8. #48
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    Actually, I love the fact that these dialect differences persist. It would be so boring if our speech was uniform. When I'm helping a tourist here (a cottage industry) as soon as they start talking I can get a general sense of where they're from, or at least those from the South, Midwest, Boston, New York and that weird SoCal accent.

    I can't hear Georgia from Louisiana, though, or any of the Midwest distinctions.

    I knew my ear for Hebrew was getting better when I could hear the Russian, South American and Mizrachi (people whose families are from Arab countries) accents. I could always hear the American accent, which is purely terrible.
    "Youth and vigor is no match for age and deceit." -- Prancer

  9. #49
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    Quote Originally Posted by Bostonfan View Post
    A sunshower = "the Devil is beating his wife" ? Huh? Never would have been able to guess that meaning.
    I've heard that expression all my life, but I don't think it's too well known among younger folks.

  10. #50
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    How on earth can there be a different between cot and caught?

  11. #51

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    I think the maps are pretty spot on for the most part. At least for my area anyway.

    I say Caramel three ways.
    1. Car-a-mel 2. Care-a-mel 3. Car-mull

    I personally pronounce Pecan like, Peh-con

  12. #52
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    Both caramel and pecan always make me panic when I realize I have to say them, because I know people say them differently, so I always just pick one when I get to the moment where I have to say one of them and therefore always pronounce them differently This is probably an example of how I overthink things.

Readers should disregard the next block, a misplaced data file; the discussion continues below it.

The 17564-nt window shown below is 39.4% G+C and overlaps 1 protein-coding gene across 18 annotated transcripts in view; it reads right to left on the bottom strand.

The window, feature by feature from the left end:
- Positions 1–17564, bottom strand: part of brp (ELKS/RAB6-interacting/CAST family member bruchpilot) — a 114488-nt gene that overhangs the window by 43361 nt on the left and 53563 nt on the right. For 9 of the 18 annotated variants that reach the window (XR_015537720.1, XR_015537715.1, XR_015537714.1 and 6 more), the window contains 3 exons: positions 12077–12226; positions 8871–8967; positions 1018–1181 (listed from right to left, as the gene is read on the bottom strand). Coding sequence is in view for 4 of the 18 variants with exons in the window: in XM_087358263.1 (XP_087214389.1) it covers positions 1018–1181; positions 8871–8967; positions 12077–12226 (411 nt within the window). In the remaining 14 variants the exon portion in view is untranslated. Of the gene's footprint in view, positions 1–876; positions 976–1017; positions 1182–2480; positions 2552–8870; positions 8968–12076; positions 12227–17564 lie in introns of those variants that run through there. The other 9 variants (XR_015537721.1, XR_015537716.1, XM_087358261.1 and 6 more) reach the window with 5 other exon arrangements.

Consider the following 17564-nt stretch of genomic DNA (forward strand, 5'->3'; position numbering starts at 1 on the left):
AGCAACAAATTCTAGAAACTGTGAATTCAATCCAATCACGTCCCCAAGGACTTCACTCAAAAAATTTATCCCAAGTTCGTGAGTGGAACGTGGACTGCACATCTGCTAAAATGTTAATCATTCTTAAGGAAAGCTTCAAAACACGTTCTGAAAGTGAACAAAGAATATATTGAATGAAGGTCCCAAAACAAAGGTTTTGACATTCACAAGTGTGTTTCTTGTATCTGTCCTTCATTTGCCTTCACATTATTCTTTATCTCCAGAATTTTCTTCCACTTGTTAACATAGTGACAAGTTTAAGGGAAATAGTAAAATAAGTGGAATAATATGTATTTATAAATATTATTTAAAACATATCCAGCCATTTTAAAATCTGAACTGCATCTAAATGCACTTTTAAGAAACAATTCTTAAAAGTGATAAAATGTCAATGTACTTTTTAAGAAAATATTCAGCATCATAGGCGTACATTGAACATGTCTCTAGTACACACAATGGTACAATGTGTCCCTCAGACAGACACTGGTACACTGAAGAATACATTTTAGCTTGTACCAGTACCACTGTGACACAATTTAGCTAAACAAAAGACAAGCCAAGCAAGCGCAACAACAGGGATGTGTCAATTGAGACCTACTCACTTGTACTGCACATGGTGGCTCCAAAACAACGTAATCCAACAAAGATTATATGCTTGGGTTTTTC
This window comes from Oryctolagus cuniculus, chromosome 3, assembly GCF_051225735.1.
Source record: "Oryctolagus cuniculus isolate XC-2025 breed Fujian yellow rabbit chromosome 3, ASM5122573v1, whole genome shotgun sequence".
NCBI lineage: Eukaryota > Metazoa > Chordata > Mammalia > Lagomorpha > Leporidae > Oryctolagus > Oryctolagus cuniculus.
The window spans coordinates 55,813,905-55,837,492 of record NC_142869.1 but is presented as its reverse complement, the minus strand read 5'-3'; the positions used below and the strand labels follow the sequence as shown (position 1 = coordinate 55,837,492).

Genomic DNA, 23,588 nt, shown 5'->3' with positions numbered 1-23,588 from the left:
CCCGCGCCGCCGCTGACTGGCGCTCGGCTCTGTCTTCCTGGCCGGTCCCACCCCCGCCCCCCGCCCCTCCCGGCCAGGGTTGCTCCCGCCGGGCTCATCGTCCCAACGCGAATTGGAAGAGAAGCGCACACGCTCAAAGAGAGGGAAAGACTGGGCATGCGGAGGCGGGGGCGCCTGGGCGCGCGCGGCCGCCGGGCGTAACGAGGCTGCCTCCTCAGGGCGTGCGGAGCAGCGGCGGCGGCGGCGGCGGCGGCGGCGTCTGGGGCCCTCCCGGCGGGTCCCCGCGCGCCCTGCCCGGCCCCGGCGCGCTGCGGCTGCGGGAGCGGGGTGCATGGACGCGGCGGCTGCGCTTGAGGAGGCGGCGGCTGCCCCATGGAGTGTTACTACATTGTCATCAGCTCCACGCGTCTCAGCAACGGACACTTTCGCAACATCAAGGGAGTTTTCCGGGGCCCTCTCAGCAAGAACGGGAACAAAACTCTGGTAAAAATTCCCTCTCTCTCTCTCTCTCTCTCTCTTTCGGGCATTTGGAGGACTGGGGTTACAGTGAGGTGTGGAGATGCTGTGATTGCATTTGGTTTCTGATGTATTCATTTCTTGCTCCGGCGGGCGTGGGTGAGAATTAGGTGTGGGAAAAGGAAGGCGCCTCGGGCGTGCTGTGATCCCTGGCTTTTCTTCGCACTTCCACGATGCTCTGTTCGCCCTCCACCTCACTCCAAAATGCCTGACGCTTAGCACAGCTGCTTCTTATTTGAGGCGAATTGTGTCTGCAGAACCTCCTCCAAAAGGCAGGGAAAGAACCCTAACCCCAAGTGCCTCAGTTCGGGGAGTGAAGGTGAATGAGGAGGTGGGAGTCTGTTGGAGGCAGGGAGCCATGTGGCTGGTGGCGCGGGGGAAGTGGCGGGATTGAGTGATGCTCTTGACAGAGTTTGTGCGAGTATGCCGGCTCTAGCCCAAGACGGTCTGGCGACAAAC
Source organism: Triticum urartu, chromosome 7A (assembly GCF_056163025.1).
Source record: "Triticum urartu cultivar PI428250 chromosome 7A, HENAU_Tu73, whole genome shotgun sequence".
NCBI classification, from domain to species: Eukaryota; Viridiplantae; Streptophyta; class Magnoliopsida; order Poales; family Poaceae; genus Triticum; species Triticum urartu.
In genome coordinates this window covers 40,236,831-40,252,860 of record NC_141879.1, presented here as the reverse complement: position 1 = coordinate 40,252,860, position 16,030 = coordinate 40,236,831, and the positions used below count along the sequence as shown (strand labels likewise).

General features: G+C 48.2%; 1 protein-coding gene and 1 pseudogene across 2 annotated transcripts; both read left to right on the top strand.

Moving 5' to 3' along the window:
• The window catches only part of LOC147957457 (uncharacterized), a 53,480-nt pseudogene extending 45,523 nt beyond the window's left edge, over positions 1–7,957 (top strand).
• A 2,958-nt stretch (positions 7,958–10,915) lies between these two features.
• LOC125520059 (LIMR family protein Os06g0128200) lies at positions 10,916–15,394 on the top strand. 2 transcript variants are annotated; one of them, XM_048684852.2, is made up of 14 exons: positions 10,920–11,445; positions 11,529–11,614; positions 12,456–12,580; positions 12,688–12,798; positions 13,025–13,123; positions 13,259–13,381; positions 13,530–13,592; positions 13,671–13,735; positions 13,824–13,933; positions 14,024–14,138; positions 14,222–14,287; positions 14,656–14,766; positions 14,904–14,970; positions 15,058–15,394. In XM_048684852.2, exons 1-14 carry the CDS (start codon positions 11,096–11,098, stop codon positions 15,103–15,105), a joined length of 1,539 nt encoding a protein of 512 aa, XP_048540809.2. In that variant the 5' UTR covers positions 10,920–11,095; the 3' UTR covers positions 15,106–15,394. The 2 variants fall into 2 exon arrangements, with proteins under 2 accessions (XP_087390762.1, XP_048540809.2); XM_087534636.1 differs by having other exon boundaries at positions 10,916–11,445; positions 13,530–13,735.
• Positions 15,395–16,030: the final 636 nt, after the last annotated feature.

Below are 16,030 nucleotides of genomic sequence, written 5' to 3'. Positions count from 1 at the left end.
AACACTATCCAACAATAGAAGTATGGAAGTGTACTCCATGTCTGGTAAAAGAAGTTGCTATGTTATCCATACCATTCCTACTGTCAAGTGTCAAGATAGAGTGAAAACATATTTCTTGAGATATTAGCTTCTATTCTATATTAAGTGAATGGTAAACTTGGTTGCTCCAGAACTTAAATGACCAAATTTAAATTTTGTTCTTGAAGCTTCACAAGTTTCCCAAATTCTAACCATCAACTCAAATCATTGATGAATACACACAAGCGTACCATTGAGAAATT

13. #53
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    Quote Originally Posted by Prancer View Post
    More about Mary, merry, marry: http://dialectblog.com/2011/09/21/marry-merry-mary/ I think the pronunciation guide there in the second paragraph explains the difference well. There's some interesting discussion in the comments section as well.
    By the way, if you answered ‘yes’ to the opening question, you may not understand how these three words sound different. In many British (and some American) accents, ‘marry’ (and other ‘-arry’ words) are pronounced with the same vowel in ‘cat;’ ‘merry,’ (and other ‘-erry’ words) are pronounced with the same vowel in ‘pet;’ and ‘mary’ (and other ‘-ary’ words) is pronounced with the same vowel as that found in ‘fair.’
    Well, no. Having lived in Philadelphia, I have to say that the locals have a longer "a" in "marry" than in "cat," and a longer "ĕ" sound in "merry" than in "pet."

    I tried using the audio function for "Mary," "marry," and "merry" in Google Translate and could hear a slight difference, though the accent is a too close to a standard American one to be truly Philadelphia.

  14. #54
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    Quote Originally Posted by BaileyCatts View Post

    Another new one on me when moving to Connecticut was that thing that women carry is called a purse. In CT they called a purse a pocketbook. To me, a pocketbook was your wallet, not your purse.
    Yes,same thing here.your pocketbook is your wallet.

  15. #55

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    Mispronunciation of pecan is a fightin' word here. There's a woman from Virginia (more DC than culturally Southern Virginia) and she learned very quickly how to pronounce that word.

    I notice on the drink menu, a lot of old New Orleanians say "cold drink" or "soft drink" for Coke...errr...soda. Among older African Americans, I hear "red" used a lot. I tend to say Coke or soft drink. What do I actually drink? Sprite. It's confusing, but I'll tell my best friend, "I want a Coke," and she'll know to hand me a Sprite. Won't even think about it.

    Pocketbook/Purse
    No, no, no, you are all WRONG.
    A pocketbook is that horrible, utilitarian thing you take to work or to run not-fun errands. You have one in black and one in brown. Maybe white or beige. It's in the upper end of your budget but justifiable for its practicality.